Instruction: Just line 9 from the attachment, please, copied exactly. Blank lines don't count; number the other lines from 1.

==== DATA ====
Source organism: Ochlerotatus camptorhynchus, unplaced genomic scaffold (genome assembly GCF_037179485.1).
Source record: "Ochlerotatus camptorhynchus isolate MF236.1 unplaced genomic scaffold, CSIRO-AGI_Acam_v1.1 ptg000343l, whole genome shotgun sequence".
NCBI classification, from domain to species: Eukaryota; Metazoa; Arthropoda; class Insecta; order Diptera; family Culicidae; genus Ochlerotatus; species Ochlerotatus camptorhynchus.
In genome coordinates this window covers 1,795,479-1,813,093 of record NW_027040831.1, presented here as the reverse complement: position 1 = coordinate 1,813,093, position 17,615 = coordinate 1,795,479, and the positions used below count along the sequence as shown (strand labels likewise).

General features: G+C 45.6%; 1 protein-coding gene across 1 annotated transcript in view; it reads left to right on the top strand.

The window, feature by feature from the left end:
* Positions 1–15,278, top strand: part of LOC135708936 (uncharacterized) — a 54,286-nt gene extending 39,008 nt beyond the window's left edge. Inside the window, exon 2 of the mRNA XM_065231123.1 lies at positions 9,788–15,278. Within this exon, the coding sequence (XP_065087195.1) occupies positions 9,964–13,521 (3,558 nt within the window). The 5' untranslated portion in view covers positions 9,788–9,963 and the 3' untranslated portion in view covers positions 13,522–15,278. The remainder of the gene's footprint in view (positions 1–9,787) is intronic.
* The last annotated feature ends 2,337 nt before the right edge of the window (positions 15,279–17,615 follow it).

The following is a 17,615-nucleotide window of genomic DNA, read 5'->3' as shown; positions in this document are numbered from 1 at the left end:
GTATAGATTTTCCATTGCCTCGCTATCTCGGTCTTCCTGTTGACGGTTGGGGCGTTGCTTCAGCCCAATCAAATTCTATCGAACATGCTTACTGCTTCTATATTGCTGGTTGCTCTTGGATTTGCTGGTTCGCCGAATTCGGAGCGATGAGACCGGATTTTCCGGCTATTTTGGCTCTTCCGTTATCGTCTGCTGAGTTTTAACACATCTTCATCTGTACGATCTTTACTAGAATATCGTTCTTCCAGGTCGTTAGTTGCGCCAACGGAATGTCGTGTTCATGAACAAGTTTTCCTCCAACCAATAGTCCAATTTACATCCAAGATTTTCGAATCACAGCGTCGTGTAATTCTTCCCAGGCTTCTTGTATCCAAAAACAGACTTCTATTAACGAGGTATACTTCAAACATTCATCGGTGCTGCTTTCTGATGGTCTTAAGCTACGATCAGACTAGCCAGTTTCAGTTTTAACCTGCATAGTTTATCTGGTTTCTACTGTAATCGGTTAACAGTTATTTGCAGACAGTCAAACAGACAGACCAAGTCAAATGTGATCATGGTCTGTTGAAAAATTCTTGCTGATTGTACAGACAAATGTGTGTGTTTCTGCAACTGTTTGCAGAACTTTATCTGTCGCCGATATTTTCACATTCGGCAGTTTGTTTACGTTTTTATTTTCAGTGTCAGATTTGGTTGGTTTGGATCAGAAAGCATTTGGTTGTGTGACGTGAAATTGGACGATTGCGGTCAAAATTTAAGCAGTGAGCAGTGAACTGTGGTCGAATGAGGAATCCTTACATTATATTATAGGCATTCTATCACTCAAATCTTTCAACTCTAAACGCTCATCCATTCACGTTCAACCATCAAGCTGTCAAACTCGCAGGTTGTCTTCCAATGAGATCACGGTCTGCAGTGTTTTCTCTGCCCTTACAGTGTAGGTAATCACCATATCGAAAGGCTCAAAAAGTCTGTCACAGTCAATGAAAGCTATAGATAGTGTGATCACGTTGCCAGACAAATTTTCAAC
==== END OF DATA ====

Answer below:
The following is a 17,615-nucleotide window of genomic DNA, read 5'->3' as shown; positions in this document are numbered from 1 at the left end: